The trial of Lizzie Borden for the double axe murders of her father and mother began today on June 5, 1893 at the New Bedford Courthouse.
Here's an excerpt from Lizzie Borden, Zombie Hunter by C.A. Verstraete based on the real-life events, and a few surprise twists on the story.
Those who saw Miss Borden for the first time were very much astonished. Her newspaper portraits have done her no justice at all. Some have made her out a hard and hideous fright, and others have flattered her. She is, in truth, a very plain-looking old maid.
—The Boston Daily Globe, June 5, 1893
izzie held her head high as she rose and addressed the court to formally enter her plea. “Not guilty,” she stated, her voice and conscience clear. “If you please, I will rely on my attorney, Mr. Andrew Jennings, to speak for me from now on.”
With that, she sat down to the sound of pencils scratching across paper as the court artists faithfully replicated her every feature and article of clothing. As the reporters wrote about the least of her reactions during the legal proceedings, she took care to keep her face emotionless. She ducked her head to stare at her hands clasped firmly together in her lap. How long she could maintain such behavior was yet unknown, though she knew her very life depended on her looking calm—not like the prosecution’s image of a crazed killer.
That didn’t mean it came easy. She smoothed the front of her plain black brocade dress, a fashion some would call rather schoolmarmish; even old-fashioned. True, maybe, as she was never a slave to the latest fashion trends, though she did appreciate looking presentable. What she did resent was one newspaper’s description of her as “a plain old maid” and detailing a look of wear on her face. Well, given what she was going through and the night’s horrific encounter, she suspected anyone would look tired and far from their best.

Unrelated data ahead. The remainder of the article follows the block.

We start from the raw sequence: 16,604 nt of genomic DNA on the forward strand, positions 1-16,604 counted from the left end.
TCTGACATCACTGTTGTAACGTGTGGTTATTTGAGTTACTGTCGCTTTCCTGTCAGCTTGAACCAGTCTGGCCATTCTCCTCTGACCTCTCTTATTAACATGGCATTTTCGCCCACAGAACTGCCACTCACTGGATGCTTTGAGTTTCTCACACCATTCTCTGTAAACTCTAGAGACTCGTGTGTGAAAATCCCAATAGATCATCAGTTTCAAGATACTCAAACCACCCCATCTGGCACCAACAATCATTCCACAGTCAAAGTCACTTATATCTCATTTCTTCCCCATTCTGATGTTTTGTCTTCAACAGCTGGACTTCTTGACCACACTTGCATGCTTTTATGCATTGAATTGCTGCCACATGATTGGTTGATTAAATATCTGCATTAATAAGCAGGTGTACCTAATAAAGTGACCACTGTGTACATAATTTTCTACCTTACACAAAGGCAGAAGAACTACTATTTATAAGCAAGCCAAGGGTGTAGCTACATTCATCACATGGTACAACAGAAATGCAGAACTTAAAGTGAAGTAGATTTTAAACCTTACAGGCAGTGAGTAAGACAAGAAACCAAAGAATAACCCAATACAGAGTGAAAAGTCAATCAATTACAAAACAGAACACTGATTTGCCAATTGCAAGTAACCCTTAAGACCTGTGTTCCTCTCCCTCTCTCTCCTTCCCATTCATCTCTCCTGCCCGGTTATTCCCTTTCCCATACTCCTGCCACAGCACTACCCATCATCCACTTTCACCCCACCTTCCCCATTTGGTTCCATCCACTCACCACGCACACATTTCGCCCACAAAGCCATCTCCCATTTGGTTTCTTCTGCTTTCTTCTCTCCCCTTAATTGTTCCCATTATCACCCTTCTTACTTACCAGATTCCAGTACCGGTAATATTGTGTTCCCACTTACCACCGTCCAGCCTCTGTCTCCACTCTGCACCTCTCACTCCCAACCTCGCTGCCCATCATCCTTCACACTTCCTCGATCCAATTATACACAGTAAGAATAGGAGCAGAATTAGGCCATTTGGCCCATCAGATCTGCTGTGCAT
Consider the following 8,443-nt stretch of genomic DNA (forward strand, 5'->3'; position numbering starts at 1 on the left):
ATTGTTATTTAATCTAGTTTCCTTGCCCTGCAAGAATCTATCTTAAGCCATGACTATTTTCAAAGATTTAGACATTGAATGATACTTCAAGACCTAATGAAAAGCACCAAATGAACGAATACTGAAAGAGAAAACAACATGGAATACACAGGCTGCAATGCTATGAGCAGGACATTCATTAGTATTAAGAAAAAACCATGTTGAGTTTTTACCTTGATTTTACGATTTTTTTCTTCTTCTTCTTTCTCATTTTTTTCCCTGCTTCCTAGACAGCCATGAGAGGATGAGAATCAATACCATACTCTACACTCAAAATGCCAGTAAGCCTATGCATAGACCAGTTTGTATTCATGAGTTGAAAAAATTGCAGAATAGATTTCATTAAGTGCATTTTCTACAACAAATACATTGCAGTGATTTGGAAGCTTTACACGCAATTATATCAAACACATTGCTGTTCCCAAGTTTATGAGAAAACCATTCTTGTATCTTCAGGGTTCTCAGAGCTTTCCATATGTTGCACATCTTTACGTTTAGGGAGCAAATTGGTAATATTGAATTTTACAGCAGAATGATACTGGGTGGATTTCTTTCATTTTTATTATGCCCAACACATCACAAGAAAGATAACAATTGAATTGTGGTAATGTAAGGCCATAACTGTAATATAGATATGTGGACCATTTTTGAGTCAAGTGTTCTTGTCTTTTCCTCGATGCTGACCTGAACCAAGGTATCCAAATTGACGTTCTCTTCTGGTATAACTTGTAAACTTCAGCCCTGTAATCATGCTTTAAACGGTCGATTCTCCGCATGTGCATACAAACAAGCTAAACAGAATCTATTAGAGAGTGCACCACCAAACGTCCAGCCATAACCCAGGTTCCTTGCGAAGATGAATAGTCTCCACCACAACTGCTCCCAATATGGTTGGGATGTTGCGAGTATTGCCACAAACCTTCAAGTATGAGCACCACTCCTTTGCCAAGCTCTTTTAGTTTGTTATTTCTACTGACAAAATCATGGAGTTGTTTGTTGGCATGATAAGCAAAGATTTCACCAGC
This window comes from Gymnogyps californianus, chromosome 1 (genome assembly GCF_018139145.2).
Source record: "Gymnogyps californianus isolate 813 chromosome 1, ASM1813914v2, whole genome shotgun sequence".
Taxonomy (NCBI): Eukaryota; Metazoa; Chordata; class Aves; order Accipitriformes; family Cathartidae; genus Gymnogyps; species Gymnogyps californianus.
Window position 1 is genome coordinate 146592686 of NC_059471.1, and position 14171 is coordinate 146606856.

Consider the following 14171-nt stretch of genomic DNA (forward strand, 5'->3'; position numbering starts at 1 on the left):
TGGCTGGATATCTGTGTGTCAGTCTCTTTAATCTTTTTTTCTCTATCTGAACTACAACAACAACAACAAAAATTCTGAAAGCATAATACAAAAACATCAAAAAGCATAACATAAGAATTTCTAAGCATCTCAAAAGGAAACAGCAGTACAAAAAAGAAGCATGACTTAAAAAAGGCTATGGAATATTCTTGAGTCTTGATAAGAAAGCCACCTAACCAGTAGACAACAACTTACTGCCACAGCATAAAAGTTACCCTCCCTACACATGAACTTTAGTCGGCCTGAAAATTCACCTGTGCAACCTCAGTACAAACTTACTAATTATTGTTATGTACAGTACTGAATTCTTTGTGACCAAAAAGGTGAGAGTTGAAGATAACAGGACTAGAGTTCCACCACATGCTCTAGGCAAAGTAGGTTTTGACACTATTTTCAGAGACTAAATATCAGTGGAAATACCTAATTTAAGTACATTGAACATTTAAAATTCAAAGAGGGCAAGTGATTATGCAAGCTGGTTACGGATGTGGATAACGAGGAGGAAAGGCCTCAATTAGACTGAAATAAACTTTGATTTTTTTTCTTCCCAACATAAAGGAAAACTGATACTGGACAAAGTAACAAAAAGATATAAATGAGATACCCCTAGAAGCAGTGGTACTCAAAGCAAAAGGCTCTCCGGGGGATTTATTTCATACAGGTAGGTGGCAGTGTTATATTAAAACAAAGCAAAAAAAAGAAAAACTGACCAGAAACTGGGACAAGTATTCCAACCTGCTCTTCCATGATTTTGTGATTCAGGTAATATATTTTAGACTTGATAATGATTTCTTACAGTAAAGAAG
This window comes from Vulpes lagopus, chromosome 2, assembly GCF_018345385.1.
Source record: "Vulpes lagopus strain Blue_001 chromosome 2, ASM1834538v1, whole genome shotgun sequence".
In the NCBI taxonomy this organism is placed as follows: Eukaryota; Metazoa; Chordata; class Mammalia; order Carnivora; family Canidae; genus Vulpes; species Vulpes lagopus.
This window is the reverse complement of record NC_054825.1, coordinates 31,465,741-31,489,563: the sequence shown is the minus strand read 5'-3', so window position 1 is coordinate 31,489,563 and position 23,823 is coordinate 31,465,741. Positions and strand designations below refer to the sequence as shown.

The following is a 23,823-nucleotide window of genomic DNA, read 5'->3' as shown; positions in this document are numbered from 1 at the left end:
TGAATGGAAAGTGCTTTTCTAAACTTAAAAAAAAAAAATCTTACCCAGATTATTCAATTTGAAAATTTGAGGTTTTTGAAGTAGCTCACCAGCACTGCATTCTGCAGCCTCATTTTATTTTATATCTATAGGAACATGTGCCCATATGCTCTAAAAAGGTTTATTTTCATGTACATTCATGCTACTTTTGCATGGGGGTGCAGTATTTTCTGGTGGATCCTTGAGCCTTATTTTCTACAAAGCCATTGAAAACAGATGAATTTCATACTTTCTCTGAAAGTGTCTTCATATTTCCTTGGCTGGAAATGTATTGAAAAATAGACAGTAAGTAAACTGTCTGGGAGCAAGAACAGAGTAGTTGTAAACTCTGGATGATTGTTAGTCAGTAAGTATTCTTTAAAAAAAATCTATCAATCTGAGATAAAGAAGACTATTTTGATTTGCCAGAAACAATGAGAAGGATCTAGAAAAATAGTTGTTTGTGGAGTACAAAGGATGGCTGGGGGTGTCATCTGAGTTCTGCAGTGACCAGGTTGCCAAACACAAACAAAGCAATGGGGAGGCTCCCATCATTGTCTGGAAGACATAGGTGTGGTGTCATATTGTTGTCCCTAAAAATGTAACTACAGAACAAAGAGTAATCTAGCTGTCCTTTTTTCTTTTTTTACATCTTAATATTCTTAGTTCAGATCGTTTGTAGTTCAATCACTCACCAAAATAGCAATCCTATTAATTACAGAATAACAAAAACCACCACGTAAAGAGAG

Of course, this was only the start. Lizzie tried not to fret, especially as the daily barrage of newspaper reports and speculations kept on. Add to this the stress from the nightly noises of the other inmates housed near her, the taunts—Chop-chop, Lizzie, they’d yell—and the undead creatures parading outside the cell, and it all took its toll. Even the carriage ride to a larger cell in New Bedford, normally used for the ill and infirm, offered its stresses. She felt like a museum specimen, but remained stoic and outwardly calm. It all amounted to pretty good reasons for having perpetually dark circles under her eyes.
Interestingly, despite the jailhouse noises, the curious eyes peering at her window from outside, and the way some jail staff eyed her though they tried not to show it, Lizzie felt almost glad for the semi-privacy her cell offered after a day in court. At least she was away from the public and the newspaper writers’ constant prying.
As she spent another grueling morning in court, listening to her attorneys haggle with the district attorney over appropriate jury choices and such, her mind wandered in illogical directions. At one point she wondered—would any women in the temperance union, or her church associations, sit on her jury if they could? What did they say about her as they talked with their husbands at home? Of course she’d seen enough cold stares and unfriendly faces to guess the answers to both questions. She decided not to dwell on that further lest she fall deeper into the black hole of melancholy beckoning her.